This episode explains how to set up a Status Bar to communicate the state of data to the application users.
First, we will add a static lookup field "Status" to the "Tasks" table. Then, we will change the business rules to automatically modify the "Status" value. Finally, we will enter a status bar definition for each value of the Status field to visually communicate the state of tasks to the users.
Learn rapid development of responsive forms that work on any device with any screen size. Master the form design with field flow, tabs, multi-column categories, and custom layouts. Start by changing a flow of fields after a brief introduction of responsive forms. Group in categories, configure categories to display as tabs. Configure a modal popup. Try your hand with custom form layouts.Watch
Organize navigation between the single page apps of your universal business application with Quick Launch icons and menu. Drag and drop pages in the navigation hierarchy, set a few icons to populate the Quick Launch bar, and move the menu from the toolbar to the sidebar.Watch
Our app is ready for production. Learn how to set up Microsoft Azure Cloud for publishing from the app generator. This episode explains how to sign up for an account and provides step-by-step instruction for Azure Active Directory configuration.Watch
An application deployed to Microsoft Azure is typically configured as Web App. The deployment infrastructure of Web App includes an Internet-facing App Service and Database Server. In this episode we will set up a database server and transfer development database schema to the cloud database.Watch
Learn to deploy your app as an "app service" to service both web and mobile users. App Service is an Internet facing server that reads and writes data by making SQL queries to the database engine in the cloud. We will set up our app service in the "Standard" tier with SSL, multiple deployment slots, and on-demand performance with auto scaling.Watch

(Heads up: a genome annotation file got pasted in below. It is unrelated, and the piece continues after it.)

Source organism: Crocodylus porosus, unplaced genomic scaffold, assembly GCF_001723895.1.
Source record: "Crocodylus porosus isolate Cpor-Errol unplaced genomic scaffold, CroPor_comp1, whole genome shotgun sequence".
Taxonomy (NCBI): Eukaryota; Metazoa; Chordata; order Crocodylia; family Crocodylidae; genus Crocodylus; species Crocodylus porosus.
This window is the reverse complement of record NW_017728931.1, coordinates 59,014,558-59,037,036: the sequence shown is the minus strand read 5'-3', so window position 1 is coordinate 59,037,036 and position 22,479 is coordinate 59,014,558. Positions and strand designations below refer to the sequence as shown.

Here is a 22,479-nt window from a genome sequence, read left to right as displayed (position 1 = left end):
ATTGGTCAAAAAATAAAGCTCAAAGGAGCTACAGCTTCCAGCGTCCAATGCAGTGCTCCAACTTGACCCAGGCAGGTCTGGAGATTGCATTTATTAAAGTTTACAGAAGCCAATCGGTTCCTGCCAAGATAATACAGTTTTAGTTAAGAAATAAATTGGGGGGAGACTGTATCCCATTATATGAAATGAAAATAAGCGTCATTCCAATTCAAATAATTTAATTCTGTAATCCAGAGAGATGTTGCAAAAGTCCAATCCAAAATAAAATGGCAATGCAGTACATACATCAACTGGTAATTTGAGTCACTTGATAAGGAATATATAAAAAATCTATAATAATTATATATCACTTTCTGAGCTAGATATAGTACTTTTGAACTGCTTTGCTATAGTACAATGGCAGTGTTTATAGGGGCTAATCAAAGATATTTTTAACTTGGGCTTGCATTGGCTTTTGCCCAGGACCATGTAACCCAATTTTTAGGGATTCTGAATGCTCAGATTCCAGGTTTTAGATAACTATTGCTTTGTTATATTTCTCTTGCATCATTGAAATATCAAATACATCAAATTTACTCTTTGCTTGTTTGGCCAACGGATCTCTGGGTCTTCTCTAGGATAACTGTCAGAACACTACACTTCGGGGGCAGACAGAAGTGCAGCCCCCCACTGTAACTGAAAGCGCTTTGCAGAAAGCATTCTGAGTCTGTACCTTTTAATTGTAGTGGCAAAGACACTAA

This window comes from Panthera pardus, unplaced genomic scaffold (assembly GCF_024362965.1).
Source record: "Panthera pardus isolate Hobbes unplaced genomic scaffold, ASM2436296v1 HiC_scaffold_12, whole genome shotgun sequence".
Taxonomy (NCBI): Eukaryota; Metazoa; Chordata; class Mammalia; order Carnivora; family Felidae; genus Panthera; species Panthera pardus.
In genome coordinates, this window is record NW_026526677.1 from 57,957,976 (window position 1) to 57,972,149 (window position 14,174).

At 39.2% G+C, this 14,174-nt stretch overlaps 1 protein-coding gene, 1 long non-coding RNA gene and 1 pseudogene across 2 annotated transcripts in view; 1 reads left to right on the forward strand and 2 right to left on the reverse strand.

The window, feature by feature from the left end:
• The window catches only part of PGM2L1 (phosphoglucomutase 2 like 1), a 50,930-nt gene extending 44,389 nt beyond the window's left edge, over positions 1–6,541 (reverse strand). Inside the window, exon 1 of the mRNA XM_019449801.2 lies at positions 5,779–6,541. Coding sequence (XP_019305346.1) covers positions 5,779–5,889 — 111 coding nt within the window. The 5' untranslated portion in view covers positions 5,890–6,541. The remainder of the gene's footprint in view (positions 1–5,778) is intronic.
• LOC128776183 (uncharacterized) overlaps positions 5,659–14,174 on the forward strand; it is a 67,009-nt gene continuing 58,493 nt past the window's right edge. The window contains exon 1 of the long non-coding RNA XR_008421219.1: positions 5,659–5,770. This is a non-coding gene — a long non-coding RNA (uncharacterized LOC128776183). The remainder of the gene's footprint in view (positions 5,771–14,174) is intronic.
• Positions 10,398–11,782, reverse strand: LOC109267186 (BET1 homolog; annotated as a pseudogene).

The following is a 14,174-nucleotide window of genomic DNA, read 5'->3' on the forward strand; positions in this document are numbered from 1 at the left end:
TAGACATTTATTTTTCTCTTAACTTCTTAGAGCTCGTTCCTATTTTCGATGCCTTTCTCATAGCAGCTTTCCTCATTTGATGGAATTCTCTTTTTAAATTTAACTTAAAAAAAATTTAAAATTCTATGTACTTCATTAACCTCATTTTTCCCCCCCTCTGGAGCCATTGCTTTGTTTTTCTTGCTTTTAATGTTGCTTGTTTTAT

Deploy changed app to Staging slot for a live preview. Instantly swap Staging and Production versions of application directly from the app generator.Watch
Learn to store binary data outside of the database. Large photos and documents can run up the database size quickly. Such objects known as BLOBs (Large Binary Objects) are frequently stored in the external file system or attached storage. We will show you how to set up external storage of attachments in the file system and Microsoft Azure.Watch
Code On Time is a low code rapid application development tool. Developers can quickly change app behavior, preview changes in the live staging environment, and instantly swap staging app to production.Watch
A picture (avatar) can be associated with a user account in apps created with any edition of Code On Time. Customize your app to supply a picture matched to the user name during the login process. The avatar is transmitted to the client browser and persisted on the device. We will explain how to load a user avatar from the database. Modify this example to read the avatar from the file system or any other other source.Watch
Ability to import CSV files and Excel spreadsheets is a built-in capability of apps created with Premium and Unlimited edition of Code On Time. Learn how to import data via powerful GUI and master and detail views with option duplicate testing.Watch